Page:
Since Russia began its “special military operation” (SVO) against Ukraine in February 2022, its stalled offensive has been accompanied by increasingly punitive Western sanctions. This trend has increased the value of those partners still willing to trade with Moscow. China tops that list, with India a close second. Both Beijing and New Delhi seek to avoid the slowing global economy in continuing trade with Russia. Already a major market for Russian arms and energy exports, India is seeking to expand its trade options with Russia even as other states are turning away from trade with Moscow to limit their exposure to secondary sanctions. The development of an alternative maritime corridor—the Eastern Maritime Corridor (EMC)—was one of the most significant topics discussed between India and Russia at the recent Eastern Economic Forum (September 10–13) in Vladivostok (Economic Times, September 13). The EMC is intended as an alternative route connecting Chennai on India’s southeastern coast to Russia’s Far East. The EMC is estimated to run for almost 5,600 nautical miles and is expected to reduce transit timetables between Indian and Russian ports by up to 16 days.
The Eastern Economic Forum was established by Russian President Vladimir Putin in 2015. Its primary purpose is to support the economic development of Russia’s Far East and to expand Russian involvement in the Asia-Pacific region (Economic Times, September 13).
The Chennai-Vladivostok maritime connection was first formalized during Indian Prime Minister Narendra Modi’s visit to Vladivostok in 2019. Modi was traveling to participate in the World Economic Forum and the annual bilateral Russian-Indian summit. Before departing for Vladivostok, Indian Minister of Ports, Shipping and Waterways Sarbananda Sonowal proclaimed that “the historic ties between India and Russia have reached a new height. … We have been working together to develop an alternative trade route between the historic port cities of Vladivostok in Russia and Chennai in India. I believe during my visit and meetings with the leadership of Russia, we will be able to make progress in this important venture apart from fostering strategic, trade and logistical cooperation” (Pib.gov.in, September 11)
The lack of viable transit links is the main reason for limited trade between India and Russia. Over the past few years, bilateral trade has totaled an average of about $13 billion annually (Neftegaz.ru, September 13)
India is looking to acquire a larger share of the Russian export market as a hedge against further uncertainty in global financial markets. This trade is not one way; Russia, smarting from sanctions, is eager to purchase at least 500 different Indian products, including critical parts for cars, aircraft and trains (Indiashippingnews.com, February 6). Vladivostok is the largest port on Russia’s Pacific coast. The Chennai-Vladivostok sea route was in operation during the Soviet Union and is designed primarily to allow the speedy transportation of coking coal (Economic Times, September 15). It currently represents the most viable option for expanding cargo volumes running from Russia to the Indian Ocean.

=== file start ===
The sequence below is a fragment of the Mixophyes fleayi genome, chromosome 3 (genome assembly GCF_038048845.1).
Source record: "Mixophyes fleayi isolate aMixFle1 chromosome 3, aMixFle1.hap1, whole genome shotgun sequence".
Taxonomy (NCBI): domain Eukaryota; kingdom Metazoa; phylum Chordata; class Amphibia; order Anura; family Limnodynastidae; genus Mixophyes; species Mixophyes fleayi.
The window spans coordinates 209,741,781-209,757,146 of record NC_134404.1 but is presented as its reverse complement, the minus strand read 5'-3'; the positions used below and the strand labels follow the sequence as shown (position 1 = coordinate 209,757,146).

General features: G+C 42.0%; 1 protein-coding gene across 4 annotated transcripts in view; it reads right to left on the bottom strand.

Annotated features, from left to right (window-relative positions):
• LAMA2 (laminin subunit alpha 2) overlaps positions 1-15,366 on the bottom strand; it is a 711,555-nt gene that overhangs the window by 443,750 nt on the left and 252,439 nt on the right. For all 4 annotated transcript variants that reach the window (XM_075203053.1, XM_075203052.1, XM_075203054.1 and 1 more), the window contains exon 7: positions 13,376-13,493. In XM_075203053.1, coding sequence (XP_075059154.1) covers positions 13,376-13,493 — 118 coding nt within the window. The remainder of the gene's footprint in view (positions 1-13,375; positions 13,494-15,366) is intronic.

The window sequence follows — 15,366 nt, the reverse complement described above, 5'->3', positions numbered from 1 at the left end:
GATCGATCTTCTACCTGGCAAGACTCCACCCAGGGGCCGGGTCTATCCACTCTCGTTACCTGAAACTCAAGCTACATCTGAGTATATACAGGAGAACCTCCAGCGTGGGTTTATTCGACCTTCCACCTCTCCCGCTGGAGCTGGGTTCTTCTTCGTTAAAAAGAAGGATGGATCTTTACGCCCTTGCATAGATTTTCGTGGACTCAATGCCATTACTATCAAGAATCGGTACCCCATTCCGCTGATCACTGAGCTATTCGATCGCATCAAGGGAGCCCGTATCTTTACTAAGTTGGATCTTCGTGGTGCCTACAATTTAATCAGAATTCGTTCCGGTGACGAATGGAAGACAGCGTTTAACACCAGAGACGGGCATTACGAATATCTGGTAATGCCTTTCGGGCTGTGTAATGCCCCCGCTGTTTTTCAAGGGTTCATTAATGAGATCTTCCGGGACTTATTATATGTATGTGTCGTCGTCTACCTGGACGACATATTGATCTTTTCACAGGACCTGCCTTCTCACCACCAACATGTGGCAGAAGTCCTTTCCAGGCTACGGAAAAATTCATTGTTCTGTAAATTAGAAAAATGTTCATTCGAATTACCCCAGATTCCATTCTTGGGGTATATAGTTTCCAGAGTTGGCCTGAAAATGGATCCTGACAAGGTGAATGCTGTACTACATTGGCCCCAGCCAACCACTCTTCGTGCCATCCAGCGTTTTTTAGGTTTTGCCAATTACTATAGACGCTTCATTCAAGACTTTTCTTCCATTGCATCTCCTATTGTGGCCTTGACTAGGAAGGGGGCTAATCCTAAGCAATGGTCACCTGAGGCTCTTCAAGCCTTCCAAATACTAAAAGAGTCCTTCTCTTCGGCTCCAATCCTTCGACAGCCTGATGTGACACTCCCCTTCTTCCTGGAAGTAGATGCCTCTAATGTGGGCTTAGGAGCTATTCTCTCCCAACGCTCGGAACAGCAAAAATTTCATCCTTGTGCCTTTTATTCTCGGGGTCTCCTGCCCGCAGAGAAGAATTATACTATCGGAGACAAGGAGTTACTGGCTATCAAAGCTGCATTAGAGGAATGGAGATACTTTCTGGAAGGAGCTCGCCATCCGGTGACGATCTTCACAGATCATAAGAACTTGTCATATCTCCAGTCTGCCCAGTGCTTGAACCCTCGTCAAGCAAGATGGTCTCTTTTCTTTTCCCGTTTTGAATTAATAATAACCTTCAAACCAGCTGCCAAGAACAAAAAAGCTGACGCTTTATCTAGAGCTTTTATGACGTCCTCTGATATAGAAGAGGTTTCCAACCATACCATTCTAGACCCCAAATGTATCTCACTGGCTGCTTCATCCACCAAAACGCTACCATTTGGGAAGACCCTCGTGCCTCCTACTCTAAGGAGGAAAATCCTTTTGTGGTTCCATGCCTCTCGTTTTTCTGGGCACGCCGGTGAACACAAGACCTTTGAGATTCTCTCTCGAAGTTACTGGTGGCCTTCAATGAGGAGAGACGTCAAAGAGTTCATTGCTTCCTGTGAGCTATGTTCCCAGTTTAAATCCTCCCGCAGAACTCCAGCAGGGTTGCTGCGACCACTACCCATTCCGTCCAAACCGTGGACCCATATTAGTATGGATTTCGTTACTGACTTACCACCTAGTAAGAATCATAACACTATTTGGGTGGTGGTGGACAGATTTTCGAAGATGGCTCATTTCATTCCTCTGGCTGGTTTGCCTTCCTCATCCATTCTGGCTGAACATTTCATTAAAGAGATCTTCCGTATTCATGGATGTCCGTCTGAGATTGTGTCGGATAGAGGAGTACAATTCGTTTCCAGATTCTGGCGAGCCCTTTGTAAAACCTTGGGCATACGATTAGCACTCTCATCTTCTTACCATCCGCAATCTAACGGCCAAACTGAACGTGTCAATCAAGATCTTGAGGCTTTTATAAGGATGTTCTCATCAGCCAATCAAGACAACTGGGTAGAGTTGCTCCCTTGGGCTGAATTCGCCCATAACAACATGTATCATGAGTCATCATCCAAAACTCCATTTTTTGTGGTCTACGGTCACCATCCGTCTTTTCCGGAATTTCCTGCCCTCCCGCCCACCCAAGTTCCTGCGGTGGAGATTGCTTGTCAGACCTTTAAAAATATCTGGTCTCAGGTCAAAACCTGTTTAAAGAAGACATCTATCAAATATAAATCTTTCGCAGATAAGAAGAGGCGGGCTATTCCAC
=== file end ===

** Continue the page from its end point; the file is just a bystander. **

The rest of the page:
The talks in Vladivostok also focused on facilitating an increase in trade volumes passing through the Northern Sea Route (NSR.) The NSR begins in Murmansk and is considered the shortest route for the transit of cargo between Europe and the Asia-Pacific. It is becoming increasingly more navigable year-round due to climate change (see EDM, June 12). Russia’s Arctic-India trade is already substantial. In the first seven months of 2023, Murmansk handled 8 million tons of cargo, of which India accounted for 35 percent. According to Andrey Dotsenko, a deputy director at the Murmansk Commercial Seaport, the cargo consists of “mostly coal” bound for India’s eastern coast (The Hindu, August 15). In signaling India’s serious interest in expanding trade along the NSR, Sonowal noted that Moscow and New Delhi also agreed to train Indian seafarers in arctic waters at the Russian Maritime Training Institute. This facility is equipped with training simulators and specializes in preparation for the navigation of polar waters (Indian Express, September 13).
In a further display of India’s interest in Russia’s Far East, the Vladivostok discussions also included the Indian proposal to build non-nuclear icebreakers at its shipyards (Korabel.ru, September 16). Such an arrangement is welcomed in Moscow as Russia’s shipbuilding industry has struggled mightily in recent years due to Western sanctions (see EDM, June 20).
India’s deep ties to Russia predate Putin’s SVO. Given the Kremlin’s discounts on energy exports to India, trade relations between New Delhi and Moscow are likely to intensify for the foreseeable future, no matter how distasteful the United States and European Union find the arrangement (see EDM, April 27). Further development of the EMC will give India a presence in the South China Sea, nearly all of which is claimed by China. Yet, relations between Beijing and New Delhi are extremely difficult, potentially adding political considerations to the project that may prove far more costly than the disapproving frowns from Washington and Brussels.